Hurdles in Today’s Multiracial World

Ever since the term “melting pot” was used by thinkers and intellects to refer to the new Land of Opportunity called America, one realises how a lot of countries are becoming pluralistic. Even India has been a melting pot of cultures and races since time immemorial. Assimilation of numerous faiths, cultures and races has led to the evolution of India into a pluralistic nation. Although, it is wonderful to have diversity in a country, pluralism may lead to racism and dissonance. Conventionally, racism refers to the extent the race to which a person belongs to affects his or her position in society or how much people generalise and hold prejudice against specific races or communities.


Due to their history and past civilisations, the Asian cultures are especially circumspect when a person belonging to an ethnic minority rises to public prominence and power in the society. Asian societies rank well above world average when it comes to Power Distance Index. Power Distance is the measure of how much a culture or society respects hierarchies and inequalities. There is little doubt that most Asian cultures strongly believe in hierarchies and power inequality. From the Samurai-led societal structure in Japan to the caste system in ancient India, high levels of inequality are omnipresent in Asia. Contrary to beliefs, Asians can hold a lot of prejudices against particular groups. In Japan, it’s extremely difficult for a non-Japanese to become a citizen even if born there. In Malaysia, an affirmative-action program gives preference to Malays over the country’s sizable Chinese and Indian populations in everything from university places to government contracts. In Pakistan, Punjabis, the dominant ethnic group, are preferred to others for key powerful positions in the military and civil service. Even Hong Kong, one of the world’s most globalised cities, can be surprisingly parochial. For instance, earlier, it was perfectly legal for a landlord to deny renting an apartment to an otherwise qualified tenant simply because of his or her skin colour.


Asia is certainly racist as is testified by the facts that most national leaders in Asia are from majority groups. Several examples do come to mind that support the author’s claims. Even in a modern and globalised Singapore, when asked if there could be a Prime Minister from an ethnic minority, PM Lee Hsien Loong commented “Can we one day have a non-Chinese, a Malay-Muslim prime minister? It’s possible. Will it happen soon? I don’t think so because finally you have to win votes.” He went on later to state that in Singapore, race based voting system is prevalent and will remain.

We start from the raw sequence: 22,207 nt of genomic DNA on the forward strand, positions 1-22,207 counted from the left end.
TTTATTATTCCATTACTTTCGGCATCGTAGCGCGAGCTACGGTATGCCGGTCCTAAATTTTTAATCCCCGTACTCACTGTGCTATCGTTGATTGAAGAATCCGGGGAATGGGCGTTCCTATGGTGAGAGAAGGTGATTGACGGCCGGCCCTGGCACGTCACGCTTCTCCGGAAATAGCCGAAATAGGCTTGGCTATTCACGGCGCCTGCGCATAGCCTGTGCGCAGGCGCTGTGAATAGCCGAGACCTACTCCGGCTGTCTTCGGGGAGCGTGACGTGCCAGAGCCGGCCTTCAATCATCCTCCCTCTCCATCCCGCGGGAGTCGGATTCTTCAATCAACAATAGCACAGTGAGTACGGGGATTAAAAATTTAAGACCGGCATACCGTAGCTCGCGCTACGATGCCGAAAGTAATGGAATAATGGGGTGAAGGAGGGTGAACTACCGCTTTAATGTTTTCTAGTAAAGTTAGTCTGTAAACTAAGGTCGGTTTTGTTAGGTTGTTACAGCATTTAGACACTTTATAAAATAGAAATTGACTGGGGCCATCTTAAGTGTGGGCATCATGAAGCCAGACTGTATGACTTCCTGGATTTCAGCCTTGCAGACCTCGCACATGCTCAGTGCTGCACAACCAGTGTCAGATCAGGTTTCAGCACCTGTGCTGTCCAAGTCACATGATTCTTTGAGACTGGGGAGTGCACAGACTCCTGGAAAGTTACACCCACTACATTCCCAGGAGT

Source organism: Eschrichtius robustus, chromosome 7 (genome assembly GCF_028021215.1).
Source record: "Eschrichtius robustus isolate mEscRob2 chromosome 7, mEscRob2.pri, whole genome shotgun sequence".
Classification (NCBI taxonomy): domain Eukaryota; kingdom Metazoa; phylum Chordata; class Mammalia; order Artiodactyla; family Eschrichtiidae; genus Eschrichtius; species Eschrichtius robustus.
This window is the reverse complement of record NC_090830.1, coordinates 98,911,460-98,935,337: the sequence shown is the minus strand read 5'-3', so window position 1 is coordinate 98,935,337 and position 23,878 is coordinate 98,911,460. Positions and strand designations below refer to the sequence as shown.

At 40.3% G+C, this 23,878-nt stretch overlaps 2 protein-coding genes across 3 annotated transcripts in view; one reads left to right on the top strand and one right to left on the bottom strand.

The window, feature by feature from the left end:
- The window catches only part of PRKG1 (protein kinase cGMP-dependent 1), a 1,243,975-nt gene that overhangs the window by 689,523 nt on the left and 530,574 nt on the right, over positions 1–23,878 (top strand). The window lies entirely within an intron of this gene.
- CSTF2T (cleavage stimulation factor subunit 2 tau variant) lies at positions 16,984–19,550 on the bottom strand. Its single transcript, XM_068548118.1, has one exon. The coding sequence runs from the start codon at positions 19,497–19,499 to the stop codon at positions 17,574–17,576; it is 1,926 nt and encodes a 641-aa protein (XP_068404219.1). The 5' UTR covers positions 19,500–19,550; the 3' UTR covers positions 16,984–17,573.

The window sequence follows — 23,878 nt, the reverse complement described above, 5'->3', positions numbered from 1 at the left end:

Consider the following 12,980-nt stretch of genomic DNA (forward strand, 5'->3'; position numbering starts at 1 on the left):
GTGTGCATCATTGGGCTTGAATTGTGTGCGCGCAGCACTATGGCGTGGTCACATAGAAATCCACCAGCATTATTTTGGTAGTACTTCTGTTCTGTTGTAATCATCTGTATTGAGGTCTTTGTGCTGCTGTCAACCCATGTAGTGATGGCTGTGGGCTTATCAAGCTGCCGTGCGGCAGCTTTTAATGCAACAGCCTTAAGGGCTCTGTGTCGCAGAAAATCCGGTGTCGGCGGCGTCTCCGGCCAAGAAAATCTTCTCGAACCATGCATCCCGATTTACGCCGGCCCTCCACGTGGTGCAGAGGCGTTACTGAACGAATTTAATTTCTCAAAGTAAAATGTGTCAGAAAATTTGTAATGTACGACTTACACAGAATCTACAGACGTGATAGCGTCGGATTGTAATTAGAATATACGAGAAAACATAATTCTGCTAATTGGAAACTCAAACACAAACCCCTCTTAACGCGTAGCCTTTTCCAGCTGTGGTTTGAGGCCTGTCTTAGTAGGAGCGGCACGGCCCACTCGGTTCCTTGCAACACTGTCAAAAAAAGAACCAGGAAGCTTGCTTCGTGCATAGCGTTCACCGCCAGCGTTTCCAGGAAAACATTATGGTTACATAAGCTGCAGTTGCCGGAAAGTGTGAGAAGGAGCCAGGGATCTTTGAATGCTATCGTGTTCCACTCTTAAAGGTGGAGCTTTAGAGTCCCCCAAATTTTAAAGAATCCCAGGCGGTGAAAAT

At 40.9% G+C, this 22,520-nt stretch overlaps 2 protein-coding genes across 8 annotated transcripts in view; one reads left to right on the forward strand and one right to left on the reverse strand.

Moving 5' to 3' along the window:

However, India is certainly a lot different from the rest of Asia. I think this may be true considering that a lot of public figures in India come from minorities. The present Prime Minister, Manmohan Singh comes from the Sikh community that constitutes a mere 2% of the Indian population. Millions of Indians hero-worship Bollywood superstars like Shah Rukh Khan who is a Muslim, racially a Pathan. Many of our ministers have been from minority groups like George Fernandes. It may seem tenable to argue that often North-Eastern Indians are subject to racial slur but it must not be forgotten that two of the Indian Idol winners have been from the North East. One must also take note that though there was casteism in India, it was not a form of racism since the system was not based on physical attributes. Certainly there will be some groups that are more racist and India’s not an exception. Indians should look to ignore racial differences and work towards a society that is not as racist as that of other Asian nations.


Now, if we take a look at the US, it is definitely not tenable to argue that there is absolutely no racism but it seems to play a much smaller part when it comes to becoming successful. Bobby Jindal, an ethnic Indian is the governor of Louisiana and is being recently slated to run for the next Presidency. Several figures of public prominence in the US are non-whites like Indra Nooyi who is the CEO of PepsiCo and Steven Chu who is the Secretary of Energy. Famous comedian Russell Peters observes that Asians are more racist than their white American counterparts. A striking example is of Anoop Desai, an Indian-American who seems to be popular in the hit reality show, American Idol.


We, Indians must learn to shun our racist biases and work towards harmony in our pluralistic nation. Today, despite the fact that there are nations that uphold the true values of diversity, a lot remains to be done over the globe to create a better and fairer world for one and all, irrespective of race.

Sainyam Gautam

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